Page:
So by the time I faced that patient, who I’ll call Thomas, I had learned how to react — how to restrain people and animals that were stronger than me.

After serving in the Army for a year, the uniform and structure of being a security officer appealed to me. In my small town, it was a choice between security at the state hospital or one of the many prisons, or working at the steel mill. But I had always felt drawn to helping others, even if it wasn’t considered manly. The state hospital seemed like the most likely place to be able to help people.

Thomas had landed in the state hospital after he stole a car and told the cops that he had heard voices telling him to do it. Soon after, he was diagnosed with schizophrenia and sent to our unit.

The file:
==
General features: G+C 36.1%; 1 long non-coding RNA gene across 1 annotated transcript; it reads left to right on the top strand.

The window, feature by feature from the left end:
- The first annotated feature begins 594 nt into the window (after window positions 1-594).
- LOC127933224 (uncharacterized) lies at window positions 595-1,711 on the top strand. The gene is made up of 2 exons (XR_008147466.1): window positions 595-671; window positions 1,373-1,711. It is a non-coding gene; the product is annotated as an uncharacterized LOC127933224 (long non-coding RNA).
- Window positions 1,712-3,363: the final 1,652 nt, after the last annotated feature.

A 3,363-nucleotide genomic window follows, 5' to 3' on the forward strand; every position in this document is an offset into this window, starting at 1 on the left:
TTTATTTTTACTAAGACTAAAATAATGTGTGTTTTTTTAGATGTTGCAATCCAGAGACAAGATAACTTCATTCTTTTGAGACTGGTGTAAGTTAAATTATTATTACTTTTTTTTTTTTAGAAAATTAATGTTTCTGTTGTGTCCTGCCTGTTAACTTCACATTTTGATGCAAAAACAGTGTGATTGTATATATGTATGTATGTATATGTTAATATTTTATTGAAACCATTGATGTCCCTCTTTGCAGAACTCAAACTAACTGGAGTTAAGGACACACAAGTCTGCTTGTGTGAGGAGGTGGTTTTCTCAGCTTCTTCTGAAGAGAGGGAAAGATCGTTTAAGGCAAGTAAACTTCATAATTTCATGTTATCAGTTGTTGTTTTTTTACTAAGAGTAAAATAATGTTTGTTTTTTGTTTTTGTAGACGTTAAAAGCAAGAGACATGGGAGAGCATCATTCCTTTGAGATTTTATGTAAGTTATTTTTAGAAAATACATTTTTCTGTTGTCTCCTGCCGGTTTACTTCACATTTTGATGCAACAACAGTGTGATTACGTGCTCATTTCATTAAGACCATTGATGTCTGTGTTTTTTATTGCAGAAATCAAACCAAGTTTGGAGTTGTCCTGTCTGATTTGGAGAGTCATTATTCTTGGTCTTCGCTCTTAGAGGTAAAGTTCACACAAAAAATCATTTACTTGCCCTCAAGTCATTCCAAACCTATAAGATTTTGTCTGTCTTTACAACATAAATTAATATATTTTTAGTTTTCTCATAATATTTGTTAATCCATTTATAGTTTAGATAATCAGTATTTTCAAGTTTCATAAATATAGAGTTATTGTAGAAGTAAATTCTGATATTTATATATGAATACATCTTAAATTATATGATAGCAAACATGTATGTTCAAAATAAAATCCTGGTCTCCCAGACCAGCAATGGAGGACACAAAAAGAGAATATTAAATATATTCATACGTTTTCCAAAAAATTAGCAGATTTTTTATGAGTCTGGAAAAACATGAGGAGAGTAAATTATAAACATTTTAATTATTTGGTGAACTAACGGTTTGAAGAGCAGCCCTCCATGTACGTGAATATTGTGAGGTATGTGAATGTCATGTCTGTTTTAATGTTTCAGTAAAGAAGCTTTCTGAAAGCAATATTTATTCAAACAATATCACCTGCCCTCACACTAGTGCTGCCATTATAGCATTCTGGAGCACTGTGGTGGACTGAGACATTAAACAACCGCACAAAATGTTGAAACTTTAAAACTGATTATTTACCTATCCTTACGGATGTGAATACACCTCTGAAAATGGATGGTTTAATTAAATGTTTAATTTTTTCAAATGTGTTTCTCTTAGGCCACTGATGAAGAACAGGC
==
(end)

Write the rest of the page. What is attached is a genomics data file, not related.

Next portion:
“I loved playing football in high school, and I had hoped to play in college,” he told me when I had to escort him to the hospital’s surgery unit after the fight. On his meds, he was a gentle and intelligent kid, and he was out of place with some of the older patients whose meds made them shuffle and sleep most of the day or sit in front of the TV without really seeing it. We called it the Thorazine shuffle.

All of the patients in the forensic unit were there because they had committed a crime — murder, child abuse, assault, robbery. Thomas had stolen vehicles idling outside convenience stores and driven them across state lines, later telling the judge that voices made him do it.